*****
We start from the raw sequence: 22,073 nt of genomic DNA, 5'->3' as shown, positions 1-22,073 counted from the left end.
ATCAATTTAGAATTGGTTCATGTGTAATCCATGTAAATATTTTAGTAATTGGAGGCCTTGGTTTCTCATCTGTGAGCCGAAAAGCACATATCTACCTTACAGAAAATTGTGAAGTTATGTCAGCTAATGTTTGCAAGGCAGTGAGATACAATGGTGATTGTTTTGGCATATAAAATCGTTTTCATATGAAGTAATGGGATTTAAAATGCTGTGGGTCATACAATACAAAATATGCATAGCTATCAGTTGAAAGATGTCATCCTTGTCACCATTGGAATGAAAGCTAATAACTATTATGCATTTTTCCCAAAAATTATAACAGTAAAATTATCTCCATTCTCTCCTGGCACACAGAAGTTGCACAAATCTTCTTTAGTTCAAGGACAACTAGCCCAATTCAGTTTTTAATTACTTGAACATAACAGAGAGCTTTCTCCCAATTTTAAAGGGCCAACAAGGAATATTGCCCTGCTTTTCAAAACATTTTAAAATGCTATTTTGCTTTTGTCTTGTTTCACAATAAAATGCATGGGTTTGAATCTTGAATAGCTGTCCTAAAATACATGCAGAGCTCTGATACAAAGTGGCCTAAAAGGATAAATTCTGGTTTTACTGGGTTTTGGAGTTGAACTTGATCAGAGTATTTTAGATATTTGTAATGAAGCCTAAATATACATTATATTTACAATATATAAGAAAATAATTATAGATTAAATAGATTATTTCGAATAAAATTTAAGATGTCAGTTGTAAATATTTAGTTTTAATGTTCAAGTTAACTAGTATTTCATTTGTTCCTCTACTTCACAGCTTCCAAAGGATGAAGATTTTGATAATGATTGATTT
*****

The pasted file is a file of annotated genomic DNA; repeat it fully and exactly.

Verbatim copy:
We start from the raw sequence: 22,073 nt of genomic DNA, 5'->3' as shown, positions 1-22,073 counted from the left end.
ATCAATTTAGAATTGGTTCATGTGTAATCCATGTAAATATTTTAGTAATTGGAGGCCTTGGTTTCTCATCTGTGAGCCGAAAAGCACATATCTACCTTACAGAAAATTGTGAAGTTATGTCAGCTAATGTTTGCAAGGCAGTGAGATACAATGGTGATTGTTTTGGCATATAAAATCGTTTTCATATGAAGTAATGGGATTTAAAATGCTGTGGGTCATACAATACAAAATATGCATAGCTATCAGTTGAAAGATGTCATCCTTGTCACCATTGGAATGAAAGCTAATAACTATTATGCATTTTTCCCAAAAATTATAACAGTAAAATTATCTCCATTCTCTCCTGGCACACAGAAGTTGCACAAATCTTCTTTAGTTCAAGGACAACTAGCCCAATTCAGTTTTTAATTACTTGAACATAACAGAGAGCTTTCTCCCAATTTTAAAGGGCCAACAAGGAATATTGCCCTGCTTTTCAAAACATTTTAAAATGCTATTTTGCTTTTGTCTTGTTTCACAATAAAATGCATGGGTTTGAATCTTGAATAGCTGTCCTAAAATACATGCAGAGCTCTGATACAAAGTGGCCTAAAAGGATAAATTCTGGTTTTACTGGGTTTTGGAGTTGAACTTGATCAGAGTATTTTAGATATTTGTAATGAAGCCTAAATATACATTATATTTACAATATATAAGAAAATAATTATAGATTAAATAGATTATTTCGAATAAAATTTAAGATGTCAGTTGTAAATATTTAGTTTTAATGTTCAAGTTAACTAGTATTTCATTTGTTCCTCTACTTCACAGCTTCCAAAGGATGAAGATTTTGATAATGATTGATTT